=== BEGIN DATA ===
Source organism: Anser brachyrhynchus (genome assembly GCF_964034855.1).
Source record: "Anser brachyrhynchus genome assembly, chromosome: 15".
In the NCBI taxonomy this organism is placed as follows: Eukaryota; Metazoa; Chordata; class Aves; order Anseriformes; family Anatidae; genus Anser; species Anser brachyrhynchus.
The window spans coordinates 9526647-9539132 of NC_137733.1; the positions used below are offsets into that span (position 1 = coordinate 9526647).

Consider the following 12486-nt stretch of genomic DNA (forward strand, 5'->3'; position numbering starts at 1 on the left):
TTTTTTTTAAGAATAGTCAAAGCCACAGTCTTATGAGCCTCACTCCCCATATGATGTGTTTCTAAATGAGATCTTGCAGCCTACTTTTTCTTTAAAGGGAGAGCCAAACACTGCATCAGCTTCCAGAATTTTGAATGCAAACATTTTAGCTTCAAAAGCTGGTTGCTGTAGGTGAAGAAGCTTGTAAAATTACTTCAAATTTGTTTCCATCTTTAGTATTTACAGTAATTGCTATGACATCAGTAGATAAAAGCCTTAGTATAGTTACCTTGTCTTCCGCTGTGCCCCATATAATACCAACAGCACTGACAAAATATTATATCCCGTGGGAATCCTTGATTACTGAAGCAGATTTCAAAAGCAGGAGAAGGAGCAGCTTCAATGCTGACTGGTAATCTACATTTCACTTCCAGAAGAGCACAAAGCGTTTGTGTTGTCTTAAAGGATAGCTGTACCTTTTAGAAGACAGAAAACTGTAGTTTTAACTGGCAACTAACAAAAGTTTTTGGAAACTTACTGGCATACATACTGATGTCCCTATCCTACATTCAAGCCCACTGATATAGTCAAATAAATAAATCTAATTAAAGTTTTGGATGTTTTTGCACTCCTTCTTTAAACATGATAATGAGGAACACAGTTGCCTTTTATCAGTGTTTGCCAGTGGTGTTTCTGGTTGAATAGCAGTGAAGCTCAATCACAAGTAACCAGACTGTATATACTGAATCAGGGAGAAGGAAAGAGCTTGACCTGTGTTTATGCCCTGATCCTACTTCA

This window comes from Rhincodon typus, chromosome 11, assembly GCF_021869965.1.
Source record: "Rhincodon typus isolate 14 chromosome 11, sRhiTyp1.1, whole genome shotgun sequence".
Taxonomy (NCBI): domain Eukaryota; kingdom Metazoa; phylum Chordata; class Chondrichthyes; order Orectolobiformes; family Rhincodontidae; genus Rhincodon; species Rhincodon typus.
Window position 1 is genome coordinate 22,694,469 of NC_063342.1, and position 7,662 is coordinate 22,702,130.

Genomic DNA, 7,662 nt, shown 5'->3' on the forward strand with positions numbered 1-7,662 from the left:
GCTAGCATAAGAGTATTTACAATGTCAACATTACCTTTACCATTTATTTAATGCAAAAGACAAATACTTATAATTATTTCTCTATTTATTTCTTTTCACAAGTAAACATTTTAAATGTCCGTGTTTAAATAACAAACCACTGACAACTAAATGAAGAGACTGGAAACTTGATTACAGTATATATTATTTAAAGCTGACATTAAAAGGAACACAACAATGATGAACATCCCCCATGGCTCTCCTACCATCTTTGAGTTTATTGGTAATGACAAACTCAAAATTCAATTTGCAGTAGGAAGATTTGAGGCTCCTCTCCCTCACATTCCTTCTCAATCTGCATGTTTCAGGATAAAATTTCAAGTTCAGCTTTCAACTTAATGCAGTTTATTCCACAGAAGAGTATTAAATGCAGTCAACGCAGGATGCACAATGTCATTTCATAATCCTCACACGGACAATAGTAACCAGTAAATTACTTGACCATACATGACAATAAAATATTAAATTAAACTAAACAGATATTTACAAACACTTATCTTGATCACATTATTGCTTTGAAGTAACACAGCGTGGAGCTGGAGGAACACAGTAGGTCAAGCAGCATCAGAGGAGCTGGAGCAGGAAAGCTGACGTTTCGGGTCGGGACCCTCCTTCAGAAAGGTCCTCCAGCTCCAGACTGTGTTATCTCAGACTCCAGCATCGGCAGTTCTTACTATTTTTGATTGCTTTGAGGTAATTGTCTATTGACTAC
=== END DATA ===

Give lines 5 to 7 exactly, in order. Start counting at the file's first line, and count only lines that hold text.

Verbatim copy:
Consider the following 12486-nt stretch of genomic DNA (forward strand, 5'->3'; position numbering starts at 1 on the left):
TTTTTTTTAAGAATAGTCAAAGCCACAGTCTTATGAGCCTCACTCCCCATATGATGTGTTTCTAAATGAGATCTTGCAGCCTACTTTTTCTTTAAAGGGAGAGCCAAACACTGCATCAGCTTCCAGAATTTTGAATGCAAACATTTTAGCTTCAAAAGCTGGTTGCTGTAGGTGAAGAAGCTTGTAAAATTACTTCAAATTTGTTTCCATCTTTAGTATTTACAGTAATTGCTATGACATCAGTAGATAAAAGCCTTAGTATAGTTACCTTGTCTTCCGCTGTGCCCCATATAATACCAACAGCACTGACAAAATATTATATCCCGTGGGAATCCTTGATTACTGAAGCAGATTTCAAAAGCAGGAGAAGGAGCAGCTTCAATGCTGACTGGTAATCTACATTTCACTTCCAGAAGAGCACAAAGCGTTTGTGTTGTCTTAAAGGATAGCTGTACCTTTTAGAAGACAGAAAACTGTAGTTTTAACTGGCAACTAACAAAAGTTTTTGGAAACTTACTGGCATACATACTGATGTCCCTATCCTACATTCAAGCCCACTGATATAGTCAAATAAATAAATCTAATTAAAGTTTTGGATGTTTTTGCACTCCTTCTTTAAACATGATAATGAGGAACACAGTTGCCTTTTATCAGTGTTTGCCAGTGGTGTTTCTGGTTGAATAGCAGTGAAGCTCAATCACAAGTAACCAGACTGTATATACTGAATCAGGGAGAAGGAAAGAGCTTGACCTGTGTTTATGCCCTGATCCTACTTCA

This window comes from Rhincodon typus, chromosome 11, assembly GCF_021869965.1.